‘Animals who aren’t perfect make wonderful pets:’ Palm Beach County couple adopt dogs with disabilities

Only wicked pet

PALM BEACH COUNTY, Fla. — Sometimes the experiences that hurt the most can welcome in the biggest opportunity for love. Husband and wife Mike Carroll and Dr. Ginnie Sayre are generous with their love when it comes to animals. “We have got a small zoo, one of everything, we have […]

PALM BEACH COUNTY, Fla. — Sometimes the experiences that hurt the most can welcome in the biggest opportunity for love.

Husband and wife Mike Carroll and Dr. Ginnie Sayre are generous with their love when it comes to animals.

“We have got a small zoo, one of everything, we have a cat, a couple dogs, and a couple tortoise, a rooster and a horse,” Sayre said.

Sayre is a veterinarian at an area shelter where she knows, if she fosters or takes in a pet, it will be at the ranch to stay. Several years ago, they fell in love with a dog that had such an unusual look, it spooked people at the shelter. They named the dog Quasi Modo. The female dog had a rare disorder called “short-spine syndrome,” something only known to afflict a few dozen dogs in the whole world.

“When she sat down like this she looked like a fireplug, coming out of ground,” Carroll explained.

Quasi’s sweet nature helped launch her to a national stage. She won “The World’s Ugliest Dog” title in 2015. The couple loved Quasi so much, they hired an artist to sculpt her likeness in bronze twice right in their living room. The likeness is uncanny.

“It’s so authentic that I put that collar on her and it went in the same hole, can you believe it,” Carroll said.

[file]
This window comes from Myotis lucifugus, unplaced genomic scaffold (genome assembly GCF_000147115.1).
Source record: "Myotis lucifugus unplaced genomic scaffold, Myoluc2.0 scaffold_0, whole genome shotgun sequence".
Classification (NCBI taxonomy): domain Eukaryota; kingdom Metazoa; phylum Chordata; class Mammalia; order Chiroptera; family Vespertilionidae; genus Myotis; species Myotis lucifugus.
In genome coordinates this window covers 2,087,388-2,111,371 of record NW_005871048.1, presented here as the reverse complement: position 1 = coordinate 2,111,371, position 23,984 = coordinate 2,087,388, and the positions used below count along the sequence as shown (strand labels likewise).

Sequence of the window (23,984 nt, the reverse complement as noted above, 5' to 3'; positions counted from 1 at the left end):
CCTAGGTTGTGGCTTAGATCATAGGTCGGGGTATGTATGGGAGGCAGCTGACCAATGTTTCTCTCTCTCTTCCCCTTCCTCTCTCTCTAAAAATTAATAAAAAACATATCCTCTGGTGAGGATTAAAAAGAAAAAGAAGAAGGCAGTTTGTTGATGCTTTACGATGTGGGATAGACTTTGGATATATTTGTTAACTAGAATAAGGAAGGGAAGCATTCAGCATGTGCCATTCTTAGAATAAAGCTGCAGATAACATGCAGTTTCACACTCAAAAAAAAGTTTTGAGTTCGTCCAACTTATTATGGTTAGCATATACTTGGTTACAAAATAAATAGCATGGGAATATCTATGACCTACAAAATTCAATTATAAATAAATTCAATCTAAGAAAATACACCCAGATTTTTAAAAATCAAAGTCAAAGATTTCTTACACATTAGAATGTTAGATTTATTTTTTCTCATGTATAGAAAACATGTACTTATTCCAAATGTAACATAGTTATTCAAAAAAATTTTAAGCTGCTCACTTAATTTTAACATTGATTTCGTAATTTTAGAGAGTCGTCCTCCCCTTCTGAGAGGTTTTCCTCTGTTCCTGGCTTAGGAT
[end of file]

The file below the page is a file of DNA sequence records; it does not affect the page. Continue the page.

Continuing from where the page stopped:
Then came the most heartbreaking day in the lives of a pet owner. Quasi was getting older and losing her balance. They had to say goodbye.

“It’s like losing a member of the family,” Sayre said.

The couple realized what a big hole Quasi had left behind. The special needs animal had filled their house with excitement and love. They missed her. Then they let the love wash over them again, when they spotted a dog in Houston with the same rare syndrome, named Moe Moe.

“All of a sudden, we’re re-living old times,” Carroll said.

Sayre sat with Moe Moe on the couch and chucked, “That face. He’s trying to look at you and me at the same time.”

While they are different breeds, different genders and different litters, there is something very familiar about how Moe Moe moves.

“And he is perfect, he’s got good heart, good personality. He’s just a little odd-shaped,” Sayre said.

Their new dog Moe Moe was quickly nicknamed Quasi Moe Moe.

“Love is where love is. Okay? No explanation for it,” Carroll said.

Quasi Moe Moe makes the family feel they’ve hit the jackpot more than once.

“Sometimes when you think things only happen once in your life, it can happen again,” Sayre said.

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